Care home nurse Sandra Hambett reflects on how she dealt with a seemingly intractable case involving a resident who had developed pressure sores but refused painkillers that would have helped her treat them.
I work for South-West based care, housing and support provider Brunelcare as a staff nurse at Glastonbury Care Home, and was recently posed a real challenge by one of the residents under my care.
He is 79 years old and suffers from Parkinson’s disease, and, as a result, has severe contractures of the fingers and hands. As a result of the contractures, large pressure sores developed between the fingers. The sores were extreme and very painful; infections became prevalent and started to spread through the hand.
What made this case exceptionally challenging for us was that the resident refused to take any form of painkiller. This had been a lifelong belief of the gentleman, which had to be respected. But with the refusal of painkillers it was impossible to open the fingers to dress the sores as the pain would have been excruciating for the gentleman. The situation was serious as, if left untreated, septicaemia was likely to set in
I approached many professionals who formed a working group on how best to tackle the issue, including three GPs from the local surgery, a Parkinson’s nurse specialist and the occupational therapy department of the local hospital. Whilst, under normal circumstances a splint could have been used to separate the fingers this was not possible given the severity of the contractures. I also contacted Parkinson’s UK for advice; however, in all its dealings, it had not come across such a case before.
All medication was looked at that could help to release the contractures; however, for various reasons, including the adverse interaction with Parkinson’s medicine, nothing was suitable. We investigated new-to-market dressings but they were all deemed to be too bulky to insert between fingers that were secured together so tightly that only a paper thin dressing could be used.
It was obviously important to inform the resident of what was happening, and what may happen, so I took a lot of time to fully explain the situation and the importance of treating it. The gentleman eventually agreed to a limited amount of anti-inflammatory painkillers during the infection stage. This ultimately resulted in a slight release between the fingers to enable a thin dressing to be inserted; the sore eventually healed and the infection cleared completely after two months. At all times, we were fully respectful of the gentleman’s choice regarding treatment and adapted a difficult situation to a positive outcome.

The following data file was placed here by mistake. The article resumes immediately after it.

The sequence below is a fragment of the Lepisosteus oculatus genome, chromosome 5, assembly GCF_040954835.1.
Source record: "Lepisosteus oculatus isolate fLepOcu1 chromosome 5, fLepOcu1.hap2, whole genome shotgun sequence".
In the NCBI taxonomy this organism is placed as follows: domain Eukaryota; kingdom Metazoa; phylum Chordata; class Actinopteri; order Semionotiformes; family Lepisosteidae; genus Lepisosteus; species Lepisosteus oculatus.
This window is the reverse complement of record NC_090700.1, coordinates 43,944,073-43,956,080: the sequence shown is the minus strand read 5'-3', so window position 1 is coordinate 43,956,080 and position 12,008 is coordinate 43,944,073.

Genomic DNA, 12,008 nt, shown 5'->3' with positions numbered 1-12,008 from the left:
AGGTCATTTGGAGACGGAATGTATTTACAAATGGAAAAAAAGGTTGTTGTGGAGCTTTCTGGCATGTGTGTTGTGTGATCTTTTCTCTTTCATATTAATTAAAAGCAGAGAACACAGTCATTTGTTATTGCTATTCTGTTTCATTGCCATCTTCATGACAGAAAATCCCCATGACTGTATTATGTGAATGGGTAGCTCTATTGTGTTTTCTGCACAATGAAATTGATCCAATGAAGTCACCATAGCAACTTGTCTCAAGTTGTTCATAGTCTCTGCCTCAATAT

The ongoing problem was how to ensure the hands were cleaned effectively. This is an issue with many patients, who have suffered strokes, have contractures of the fingers, or limited mobility in their hand joints due to degenerative joint disease. The nurses at Glastonbury Care Home, however, have created an effective solution, simply using clean plastic bags filled with water; these can be moved to the patient and directly to the hands and arms, so even when a patient can’t straighten their joints the water receptacle is totally moveable allowing effective cleaning in a comfortable manner. It has been a really, simple, but effective solution to a difficult problem.
Thankfully, this is a rare case but one to be aware of, the CQC recently performed an unannounced compliance visit and this case was shared with them. The inspector was very impressed in the proactive action taken, and that choice of the patient was always paramount in every decision.
I have never seen such a severe case as this before, it was heart wrenching to see how tight the contractures became and how intensely the infection took hold. This gentleman is such a lovely man and I was determined, from both a professional, but also personal perspective, to eradicate the sores and infection to enable him a better quality of life. It took a lot of time but we succeeded.
Do you have a similar case?
Contact Glastonbury Care Home for advice on 01458 836800.